Spontaneous Tumor Regression in Tasmanian Devils Associated with RASL11A Activation. Academic Article uri icon

abstract

  • Spontaneous tumor regression has been documented in a small proportion of human cancer patients, but the specific mechanisms underlying tumor regression without treatment are not well understood. Tasmanian devils are threatened with extinction from a transmissible cancer due to universal susceptibility and a near 100% case fatality rate. In over 10,000 cases, <20 instances of natural tumor regression have been detected. Previous work in this system has focused on Tasmanian devil genetic variation associated with the regression phenotype. Here, we used comparative and functional genomics to identify tumor genetic variation associated with tumor regression. We show that a single point mutation in the 5' untranslated region of the putative tumor suppressor RASL11A significantly contributes to tumor regression. RASL11A was expressed in regressed tumors but silenced in wild-type, nonregressed tumors, consistent with RASL11A downregulation in human cancers. Induced RASL11A expression significantly reduced tumor cell proliferation in vitro The RAS pathway is frequently altered in human cancers, and RASL11A activation may provide a therapeutic treatment option for Tasmanian devils as well as a general mechanism for tumor inhibition.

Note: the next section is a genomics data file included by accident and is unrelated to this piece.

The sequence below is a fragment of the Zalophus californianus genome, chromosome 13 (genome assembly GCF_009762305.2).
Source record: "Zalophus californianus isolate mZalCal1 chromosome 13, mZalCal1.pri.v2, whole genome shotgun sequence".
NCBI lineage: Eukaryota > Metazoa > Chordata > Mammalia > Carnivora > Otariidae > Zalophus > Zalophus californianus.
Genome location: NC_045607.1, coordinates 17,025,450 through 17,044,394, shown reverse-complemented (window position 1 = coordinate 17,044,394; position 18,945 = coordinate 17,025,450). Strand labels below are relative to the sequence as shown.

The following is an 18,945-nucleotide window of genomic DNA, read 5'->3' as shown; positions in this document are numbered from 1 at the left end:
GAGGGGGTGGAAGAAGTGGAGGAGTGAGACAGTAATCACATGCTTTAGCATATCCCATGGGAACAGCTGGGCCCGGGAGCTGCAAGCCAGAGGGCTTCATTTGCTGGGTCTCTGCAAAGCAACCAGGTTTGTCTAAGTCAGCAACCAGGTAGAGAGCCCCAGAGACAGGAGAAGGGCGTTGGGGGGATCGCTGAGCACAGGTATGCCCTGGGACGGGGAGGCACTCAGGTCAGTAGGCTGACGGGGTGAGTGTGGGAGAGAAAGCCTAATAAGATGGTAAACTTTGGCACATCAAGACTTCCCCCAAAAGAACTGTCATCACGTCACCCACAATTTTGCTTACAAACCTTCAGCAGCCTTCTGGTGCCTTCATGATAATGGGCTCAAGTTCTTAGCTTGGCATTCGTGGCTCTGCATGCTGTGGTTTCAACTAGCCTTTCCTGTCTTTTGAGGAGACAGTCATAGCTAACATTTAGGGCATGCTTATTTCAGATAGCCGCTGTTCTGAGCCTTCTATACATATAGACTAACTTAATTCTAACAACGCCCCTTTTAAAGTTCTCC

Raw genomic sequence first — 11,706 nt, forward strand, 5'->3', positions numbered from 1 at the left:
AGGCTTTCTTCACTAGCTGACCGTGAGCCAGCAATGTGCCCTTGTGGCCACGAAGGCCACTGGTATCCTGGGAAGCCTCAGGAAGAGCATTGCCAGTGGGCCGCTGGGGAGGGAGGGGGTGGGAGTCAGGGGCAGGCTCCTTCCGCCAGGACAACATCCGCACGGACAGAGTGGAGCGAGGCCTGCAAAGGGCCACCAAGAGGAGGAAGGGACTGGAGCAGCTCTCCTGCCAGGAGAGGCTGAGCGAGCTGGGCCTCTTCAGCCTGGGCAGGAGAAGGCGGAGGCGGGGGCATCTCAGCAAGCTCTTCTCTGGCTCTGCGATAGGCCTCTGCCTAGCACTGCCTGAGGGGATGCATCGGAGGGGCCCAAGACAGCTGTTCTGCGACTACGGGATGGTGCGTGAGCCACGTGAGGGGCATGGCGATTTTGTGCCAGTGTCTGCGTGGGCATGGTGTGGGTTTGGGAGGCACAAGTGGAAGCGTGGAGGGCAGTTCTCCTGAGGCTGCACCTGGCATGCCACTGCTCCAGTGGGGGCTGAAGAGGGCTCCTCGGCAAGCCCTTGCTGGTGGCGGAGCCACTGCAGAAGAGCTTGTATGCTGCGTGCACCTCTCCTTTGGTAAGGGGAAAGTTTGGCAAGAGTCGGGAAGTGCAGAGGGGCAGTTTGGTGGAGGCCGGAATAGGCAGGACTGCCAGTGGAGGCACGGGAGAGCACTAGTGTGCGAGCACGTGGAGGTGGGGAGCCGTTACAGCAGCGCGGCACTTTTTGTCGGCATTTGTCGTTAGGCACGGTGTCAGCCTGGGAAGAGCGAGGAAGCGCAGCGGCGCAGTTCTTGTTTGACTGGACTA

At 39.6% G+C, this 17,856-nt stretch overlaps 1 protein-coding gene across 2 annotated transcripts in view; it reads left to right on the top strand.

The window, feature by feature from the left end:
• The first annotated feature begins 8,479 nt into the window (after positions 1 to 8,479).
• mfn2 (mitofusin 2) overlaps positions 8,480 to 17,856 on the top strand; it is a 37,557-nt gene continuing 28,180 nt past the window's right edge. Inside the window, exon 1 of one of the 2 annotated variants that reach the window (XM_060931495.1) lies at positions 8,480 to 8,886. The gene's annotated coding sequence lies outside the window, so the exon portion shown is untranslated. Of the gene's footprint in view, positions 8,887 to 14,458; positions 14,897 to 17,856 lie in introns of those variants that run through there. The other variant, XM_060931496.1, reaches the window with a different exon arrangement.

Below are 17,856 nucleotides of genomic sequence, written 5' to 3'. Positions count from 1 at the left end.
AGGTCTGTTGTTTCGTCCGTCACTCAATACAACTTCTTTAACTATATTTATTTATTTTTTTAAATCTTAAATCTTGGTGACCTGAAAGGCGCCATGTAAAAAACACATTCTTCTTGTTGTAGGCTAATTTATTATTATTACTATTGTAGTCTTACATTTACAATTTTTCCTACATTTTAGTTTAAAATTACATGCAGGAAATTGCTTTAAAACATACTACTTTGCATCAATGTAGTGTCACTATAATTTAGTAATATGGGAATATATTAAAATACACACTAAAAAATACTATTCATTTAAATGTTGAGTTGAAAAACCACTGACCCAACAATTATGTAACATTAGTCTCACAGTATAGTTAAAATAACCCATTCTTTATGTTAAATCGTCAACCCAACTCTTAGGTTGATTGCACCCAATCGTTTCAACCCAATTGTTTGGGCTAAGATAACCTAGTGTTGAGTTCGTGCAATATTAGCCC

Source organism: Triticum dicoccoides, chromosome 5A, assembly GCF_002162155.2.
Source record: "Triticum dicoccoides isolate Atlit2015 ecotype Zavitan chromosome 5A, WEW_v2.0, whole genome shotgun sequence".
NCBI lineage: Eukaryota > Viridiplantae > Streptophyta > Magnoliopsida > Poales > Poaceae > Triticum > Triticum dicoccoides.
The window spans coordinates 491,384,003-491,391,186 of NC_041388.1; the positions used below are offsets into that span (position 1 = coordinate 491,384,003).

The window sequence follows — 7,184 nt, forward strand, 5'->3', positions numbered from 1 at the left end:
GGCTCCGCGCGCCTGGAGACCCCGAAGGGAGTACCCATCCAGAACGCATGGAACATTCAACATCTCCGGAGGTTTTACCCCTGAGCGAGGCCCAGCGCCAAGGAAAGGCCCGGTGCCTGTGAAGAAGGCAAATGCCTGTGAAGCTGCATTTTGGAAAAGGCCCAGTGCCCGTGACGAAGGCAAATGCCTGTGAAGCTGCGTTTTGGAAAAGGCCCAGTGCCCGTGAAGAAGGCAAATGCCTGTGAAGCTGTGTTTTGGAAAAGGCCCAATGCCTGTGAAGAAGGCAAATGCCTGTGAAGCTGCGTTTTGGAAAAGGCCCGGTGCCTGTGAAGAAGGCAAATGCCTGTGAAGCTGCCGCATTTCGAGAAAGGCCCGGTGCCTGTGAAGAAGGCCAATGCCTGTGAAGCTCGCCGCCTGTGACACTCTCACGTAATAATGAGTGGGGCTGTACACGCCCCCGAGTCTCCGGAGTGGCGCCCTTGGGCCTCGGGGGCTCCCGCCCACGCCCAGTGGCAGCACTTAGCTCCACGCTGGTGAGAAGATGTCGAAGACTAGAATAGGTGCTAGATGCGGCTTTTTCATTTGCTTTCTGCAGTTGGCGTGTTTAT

published proceedings

  • Genetics

altmetric score

  • 148.73

author list (cited authors)

  • Margres, M. J., Ruiz-Aravena, M., Hamede, R., Chawla, K., Patton, A. H., Lawrance, M. F., ... Storfer, A.

citation count

  • 8

complete list of authors

  • Margres, Mark J||Ruiz-Aravena, Manuel||Hamede, Rodrigo||Chawla, Kusum||Patton, Austin H||Lawrance, Matthew F||Fraik, Alexandra K||Stahlke, Amanda R||Davis, Brian W||Ostrander, Elaine A||Jones, Menna E||McCallum, Hamish||Paddison, Patrick J||Hohenlohe, Paul A||Hockenbery, David||Storfer, Andrew

publication date

  • August 2020